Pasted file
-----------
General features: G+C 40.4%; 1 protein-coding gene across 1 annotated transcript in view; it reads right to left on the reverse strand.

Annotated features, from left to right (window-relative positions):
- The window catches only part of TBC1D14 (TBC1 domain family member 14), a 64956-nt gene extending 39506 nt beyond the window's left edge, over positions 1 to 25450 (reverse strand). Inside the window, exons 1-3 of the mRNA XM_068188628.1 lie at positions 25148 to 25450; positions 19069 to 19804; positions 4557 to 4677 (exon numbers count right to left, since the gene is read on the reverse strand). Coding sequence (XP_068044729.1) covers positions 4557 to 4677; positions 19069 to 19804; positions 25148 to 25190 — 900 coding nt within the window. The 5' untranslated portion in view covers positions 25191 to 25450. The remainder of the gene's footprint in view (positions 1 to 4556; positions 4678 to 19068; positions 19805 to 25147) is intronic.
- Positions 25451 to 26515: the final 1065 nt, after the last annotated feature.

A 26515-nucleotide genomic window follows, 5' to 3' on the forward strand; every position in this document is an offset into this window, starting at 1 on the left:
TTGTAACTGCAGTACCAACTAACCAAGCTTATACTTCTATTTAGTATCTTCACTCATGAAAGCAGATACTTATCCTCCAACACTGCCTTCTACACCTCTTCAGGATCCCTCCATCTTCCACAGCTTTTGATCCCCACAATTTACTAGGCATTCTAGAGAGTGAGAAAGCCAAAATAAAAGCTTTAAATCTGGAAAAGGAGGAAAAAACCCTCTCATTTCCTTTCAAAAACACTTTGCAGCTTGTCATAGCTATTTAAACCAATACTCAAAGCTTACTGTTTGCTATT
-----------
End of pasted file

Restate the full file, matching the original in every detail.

General features: G+C 40.4%; 1 protein-coding gene across 1 annotated transcript in view; it reads right to left on the reverse strand.

Annotated features, from left to right (window-relative positions):
- The window catches only part of TBC1D14 (TBC1 domain family member 14), a 64956-nt gene extending 39506 nt beyond the window's left edge, over positions 1 to 25450 (reverse strand). Inside the window, exons 1-3 of the mRNA XM_068188628.1 lie at positions 25148 to 25450; positions 19069 to 19804; positions 4557 to 4677 (exon numbers count right to left, since the gene is read on the reverse strand). Coding sequence (XP_068044729.1) covers positions 4557 to 4677; positions 19069 to 19804; positions 25148 to 25190 — 900 coding nt within the window. The 5' untranslated portion in view covers positions 25191 to 25450. The remainder of the gene's footprint in view (positions 1 to 4556; positions 4678 to 19068; positions 19805 to 25147) is intronic.
- Positions 25451 to 26515: the final 1065 nt, after the last annotated feature.

A 26515-nucleotide genomic window follows, 5' to 3' on the forward strand; every position in this document is an offset into this window, starting at 1 on the left:
TTGTAACTGCAGTACCAACTAACCAAGCTTATACTTCTATTTAGTATCTTCACTCATGAAAGCAGATACTTATCCTCCAACACTGCCTTCTACACCTCTTCAGGATCCCTCCATCTTCCACAGCTTTTGATCCCCACAATTTACTAGGCATTCTAGAGAGTGAGAAAGCCAAAATAAAAGCTTTAAATCTGGAAAAGGAGGAAAAAACCCTCTCATTTCCTTTCAAAAACACTTTGCAGCTTGTCATAGCTATTTAAACCAATACTCAAAGCTTACTGTTTGCTATT